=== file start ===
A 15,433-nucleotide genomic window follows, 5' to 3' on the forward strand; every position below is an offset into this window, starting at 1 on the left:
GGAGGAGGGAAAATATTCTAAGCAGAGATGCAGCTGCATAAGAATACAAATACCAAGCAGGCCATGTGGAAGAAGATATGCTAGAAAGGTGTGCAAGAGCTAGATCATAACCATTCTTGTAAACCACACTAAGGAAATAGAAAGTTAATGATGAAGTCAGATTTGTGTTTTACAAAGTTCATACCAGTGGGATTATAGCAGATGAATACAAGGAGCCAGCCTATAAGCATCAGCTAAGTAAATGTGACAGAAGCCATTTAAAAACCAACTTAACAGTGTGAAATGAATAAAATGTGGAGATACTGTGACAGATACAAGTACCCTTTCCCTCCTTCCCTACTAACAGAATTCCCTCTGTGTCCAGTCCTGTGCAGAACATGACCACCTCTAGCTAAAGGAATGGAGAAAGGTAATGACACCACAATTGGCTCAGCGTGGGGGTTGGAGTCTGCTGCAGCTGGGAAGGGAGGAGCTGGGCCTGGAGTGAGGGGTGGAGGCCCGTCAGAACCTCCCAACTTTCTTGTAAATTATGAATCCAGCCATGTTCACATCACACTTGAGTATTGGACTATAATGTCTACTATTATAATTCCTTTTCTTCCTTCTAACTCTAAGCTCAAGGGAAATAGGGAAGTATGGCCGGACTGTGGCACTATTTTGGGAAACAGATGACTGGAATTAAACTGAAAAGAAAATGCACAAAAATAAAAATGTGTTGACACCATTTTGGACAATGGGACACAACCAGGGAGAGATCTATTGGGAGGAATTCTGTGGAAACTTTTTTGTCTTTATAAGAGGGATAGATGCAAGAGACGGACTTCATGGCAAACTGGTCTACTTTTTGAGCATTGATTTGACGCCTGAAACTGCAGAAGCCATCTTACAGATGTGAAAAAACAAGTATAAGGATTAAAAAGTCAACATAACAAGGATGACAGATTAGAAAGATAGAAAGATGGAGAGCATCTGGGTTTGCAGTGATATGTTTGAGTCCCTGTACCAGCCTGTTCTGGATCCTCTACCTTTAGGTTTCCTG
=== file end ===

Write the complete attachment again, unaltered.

A 15,433-nucleotide genomic window follows, 5' to 3' on the forward strand; every position below is an offset into this window, starting at 1 on the left:
GGAGGAGGGAAAATATTCTAAGCAGAGATGCAGCTGCATAAGAATACAAATACCAAGCAGGCCATGTGGAAGAAGATATGCTAGAAAGGTGTGCAAGAGCTAGATCATAACCATTCTTGTAAACCACACTAAGGAAATAGAAAGTTAATGATGAAGTCAGATTTGTGTTTTACAAAGTTCATACCAGTGGGATTATAGCAGATGAATACAAGGAGCCAGCCTATAAGCATCAGCTAAGTAAATGTGACAGAAGCCATTTAAAAACCAACTTAACAGTGTGAAATGAATAAAATGTGGAGATACTGTGACAGATACAAGTACCCTTTCCCTCCTTCCCTACTAACAGAATTCCCTCTGTGTCCAGTCCTGTGCAGAACATGACCACCTCTAGCTAAAGGAATGGAGAAAGGTAATGACACCACAATTGGCTCAGCGTGGGGGTTGGAGTCTGCTGCAGCTGGGAAGGGAGGAGCTGGGCCTGGAGTGAGGGGTGGAGGCCCGTCAGAACCTCCCAACTTTCTTGTAAATTATGAATCCAGCCATGTTCACATCACACTTGAGTATTGGACTATAATGTCTACTATTATAATTCCTTTTCTTCCTTCTAACTCTAAGCTCAAGGGAAATAGGGAAGTATGGCCGGACTGTGGCACTATTTTGGGAAACAGATGACTGGAATTAAACTGAAAAGAAAATGCACAAAAATAAAAATGTGTTGACACCATTTTGGACAATGGGACACAACCAGGGAGAGATCTATTGGGAGGAATTCTGTGGAAACTTTTTTGTCTTTATAAGAGGGATAGATGCAAGAGACGGACTTCATGGCAAACTGGTCTACTTTTTGAGCATTGATTTGACGCCTGAAACTGCAGAAGCCATCTTACAGATGTGAAAAAACAAGTATAAGGATTAAAAAGTCAACATAACAAGGATGACAGATTAGAAAGATAGAAAGATGGAGAGCATCTGGGTTTGCAGTGATATGTTTGAGTCCCTGTACCAGCCTGTTCTGGATCCTCTACCTTTAGGTTTCCTG